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The Eye of Photography
The genre of landscape, the attraction to territories which question geographical limits, like coastlines, volcanic zones, underground places, forests and mountains, remote and inhospitable locations, (apparently) on the edge of civilisation, which discourage humans from inhabiting or even visiting them because of their extreme topography and meteorological conditions, constitute one of the main axes of Tito Mouraz’s photographic images.
At the same time, we can also see that his work is predominated by images which demonstrate a rigorous sense of composition, which favour clarity and aesthetic sobriety, in other words, images which follow genealogies of the documentary style. Yet, in a more careful and exacting analysis, we realise that Tito Mouraz’s photographs are not entirely documentary or even objective, by virtue of their rhetoric linking the descriptive domain with the speculative, aesthetic and reconfigurative potential of the image. Thus, we can say that the photographer departs from the conventions of the objective image in order to seek a broader and more effective subjectivity.
The series Mergulho [Dive] is the result of a recent foray into the Azores region. This isn’t the first time that the photographer has worked in the Azores, in this fragmented and floating land which challenges things’ sense of volatility and how they are perceived. The images show us landscapes, places and details of nature and human occupation. The atmosphere is silent, but in it we sense the action of the wind and the ocean waves on the coast. Water, rocks and stones, light and darkness, day and night, are represented as immanent elements of a reality inhabited by movements, flows and mutations. This gaze was clearly prepared, and willing, to sensitively and meditatively experience the unique and peculiar nature of a territory heavily influenced by a conflagration of times and movements – geophysical, sensory, fictional, aesthetic.
For this new series, the photographer chose to use instant film, a decision which involved substantial changes to his usual methods of production. When this type of film is used, it produces a positive image on photographic paper and a negative film with a layer of chemical matter, which is what comes into contact with the paper and generates the positive image. In this chemical matter we see a precarious copy of the image (less sharp and less detailed, often containing imperfections) which can be transferred to another paper support. This transfer process must be carried out straight after the positive image is separated from its negative. It is a complex and imprecise process which, depending on the characteristics of the image and ambient temperature and light conditions, can give rise to transformations in the representational quality of the image.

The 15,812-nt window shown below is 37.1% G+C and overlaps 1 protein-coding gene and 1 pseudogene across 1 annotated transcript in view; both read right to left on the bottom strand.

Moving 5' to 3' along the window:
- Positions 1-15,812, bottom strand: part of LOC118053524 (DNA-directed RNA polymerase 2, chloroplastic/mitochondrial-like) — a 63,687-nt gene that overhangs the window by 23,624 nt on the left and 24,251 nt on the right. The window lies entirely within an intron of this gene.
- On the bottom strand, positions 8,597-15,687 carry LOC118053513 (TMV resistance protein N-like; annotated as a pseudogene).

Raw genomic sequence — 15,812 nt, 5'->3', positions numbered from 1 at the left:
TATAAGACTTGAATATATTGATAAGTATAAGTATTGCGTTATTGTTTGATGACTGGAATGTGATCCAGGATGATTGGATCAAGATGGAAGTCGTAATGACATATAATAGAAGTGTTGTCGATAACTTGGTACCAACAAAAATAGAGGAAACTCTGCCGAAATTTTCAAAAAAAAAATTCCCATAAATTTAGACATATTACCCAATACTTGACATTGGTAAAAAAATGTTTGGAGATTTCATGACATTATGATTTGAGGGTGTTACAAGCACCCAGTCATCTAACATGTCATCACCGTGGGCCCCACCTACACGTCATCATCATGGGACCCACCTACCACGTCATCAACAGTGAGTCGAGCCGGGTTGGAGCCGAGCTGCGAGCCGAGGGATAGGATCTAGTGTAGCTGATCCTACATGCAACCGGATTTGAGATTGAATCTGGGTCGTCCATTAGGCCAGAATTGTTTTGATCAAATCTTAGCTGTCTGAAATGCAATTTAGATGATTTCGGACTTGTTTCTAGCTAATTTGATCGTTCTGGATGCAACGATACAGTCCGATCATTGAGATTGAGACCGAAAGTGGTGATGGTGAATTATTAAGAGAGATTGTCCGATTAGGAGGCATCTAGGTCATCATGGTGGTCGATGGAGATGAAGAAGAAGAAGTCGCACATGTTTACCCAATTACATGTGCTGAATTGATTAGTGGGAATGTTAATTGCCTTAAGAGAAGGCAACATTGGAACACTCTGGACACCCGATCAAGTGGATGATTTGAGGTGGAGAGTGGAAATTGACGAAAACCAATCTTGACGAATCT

Looking at these images in Mergulho, one realises that, as well as the photographed themes, Tito Mouraz aims to reflect on the range of possibilities of the photographic medium, even attempting to draw connections with other modes of artistic expression, like painting and drawing. One group of photographs is distinguished by its representative clarity. The images are transparent, privileging the gaze and recognition of the subject, like realities we could find in the world: a dirt track, details of the earth and rocks, a ladder into a natural swimming pool, a low wall, the metallic structure of a billboard. Because of the darkness, or the viewpoint, the photographs have no horizon; they are closed, opaque planes, which prove photography’s effectiveness in the constitution of a two-dimensional world.
The remaining photographs, which form a bigger group, are the result of transfers of the chemical layer. In visual terms, they are less homogeneous with regard to the size of the plane and the strictly figurative sphere of the image. We see the overlapping of different images (because several transfers can be made onto the same support), which merge to create spectral and phantasmal realities. In other cases, we come across images in which the chemical process has given rise to visual disruptions – which range from variations in density and colour (like yellow seawater) to the constitution of abstract marks. They are, therefore, images profoundly affected by chemical mediation, which produce shifts towards visual domains that break with the usual expectation of photographic effectiveness in the relationship between representation and represented. An unstable and impermanent imaginary world, which is a good thing, because it guarantees one of the greatest incentives of artistic practice, the opportunity for a different perspective, one that is suggestive and productive, capable of mobilising what is most subjective, intuitive and projective in the spectator.
Sérgio Mah, Lisbon, 4 March 2021